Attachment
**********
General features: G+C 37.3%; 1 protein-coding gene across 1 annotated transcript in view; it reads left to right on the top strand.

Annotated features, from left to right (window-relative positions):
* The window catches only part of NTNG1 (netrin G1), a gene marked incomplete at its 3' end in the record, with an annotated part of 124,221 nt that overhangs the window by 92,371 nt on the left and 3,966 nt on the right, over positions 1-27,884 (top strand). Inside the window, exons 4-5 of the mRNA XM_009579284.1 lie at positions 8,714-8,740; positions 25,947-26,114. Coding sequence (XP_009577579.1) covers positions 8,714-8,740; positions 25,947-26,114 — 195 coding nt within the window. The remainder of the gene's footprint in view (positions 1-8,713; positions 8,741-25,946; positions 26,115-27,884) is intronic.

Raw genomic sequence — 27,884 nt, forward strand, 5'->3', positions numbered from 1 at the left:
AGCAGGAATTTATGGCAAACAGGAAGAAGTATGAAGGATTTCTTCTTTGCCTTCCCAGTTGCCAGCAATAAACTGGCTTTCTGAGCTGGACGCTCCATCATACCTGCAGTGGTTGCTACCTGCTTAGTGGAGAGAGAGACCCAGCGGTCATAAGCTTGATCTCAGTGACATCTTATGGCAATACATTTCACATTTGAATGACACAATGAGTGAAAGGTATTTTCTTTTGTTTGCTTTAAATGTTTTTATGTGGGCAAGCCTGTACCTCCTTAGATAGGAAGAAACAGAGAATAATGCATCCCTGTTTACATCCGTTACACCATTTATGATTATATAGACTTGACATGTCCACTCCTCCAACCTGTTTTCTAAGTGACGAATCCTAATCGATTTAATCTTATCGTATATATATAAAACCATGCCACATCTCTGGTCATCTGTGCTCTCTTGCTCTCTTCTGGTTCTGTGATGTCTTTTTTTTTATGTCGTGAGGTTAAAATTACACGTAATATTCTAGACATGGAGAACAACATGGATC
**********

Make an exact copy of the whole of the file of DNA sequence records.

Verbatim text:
General features: G+C 37.3%; 1 protein-coding gene across 1 annotated transcript in view; it reads left to right on the top strand.

Annotated features, from left to right (window-relative positions):
* The window catches only part of NTNG1 (netrin G1), a gene marked incomplete at its 3' end in the record, with an annotated part of 124,221 nt that overhangs the window by 92,371 nt on the left and 3,966 nt on the right, over positions 1-27,884 (top strand). Inside the window, exons 4-5 of the mRNA XM_009579284.1 lie at positions 8,714-8,740; positions 25,947-26,114. Coding sequence (XP_009577579.1) covers positions 8,714-8,740; positions 25,947-26,114 — 195 coding nt within the window. The remainder of the gene's footprint in view (positions 1-8,713; positions 8,741-25,946; positions 26,115-27,884) is intronic.

Raw genomic sequence — 27,884 nt, forward strand, 5'->3', positions numbered from 1 at the left:
AGCAGGAATTTATGGCAAACAGGAAGAAGTATGAAGGATTTCTTCTTTGCCTTCCCAGTTGCCAGCAATAAACTGGCTTTCTGAGCTGGACGCTCCATCATACCTGCAGTGGTTGCTACCTGCTTAGTGGAGAGAGAGACCCAGCGGTCATAAGCTTGATCTCAGTGACATCTTATGGCAATACATTTCACATTTGAATGACACAATGAGTGAAAGGTATTTTCTTTTGTTTGCTTTAAATGTTTTTATGTGGGCAAGCCTGTACCTCCTTAGATAGGAAGAAACAGAGAATAATGCATCCCTGTTTACATCCGTTACACCATTTATGATTATATAGACTTGACATGTCCACTCCTCCAACCTGTTTTCTAAGTGACGAATCCTAATCGATTTAATCTTATCGTATATATATAAAACCATGCCACATCTCTGGTCATCTGTGCTCTCTTGCTCTCTTCTGGTTCTGTGATGTCTTTTTTTTTATGTCGTGAGGTTAAAATTACACGTAATATTCTAGACATGGAGAACAACATGGATC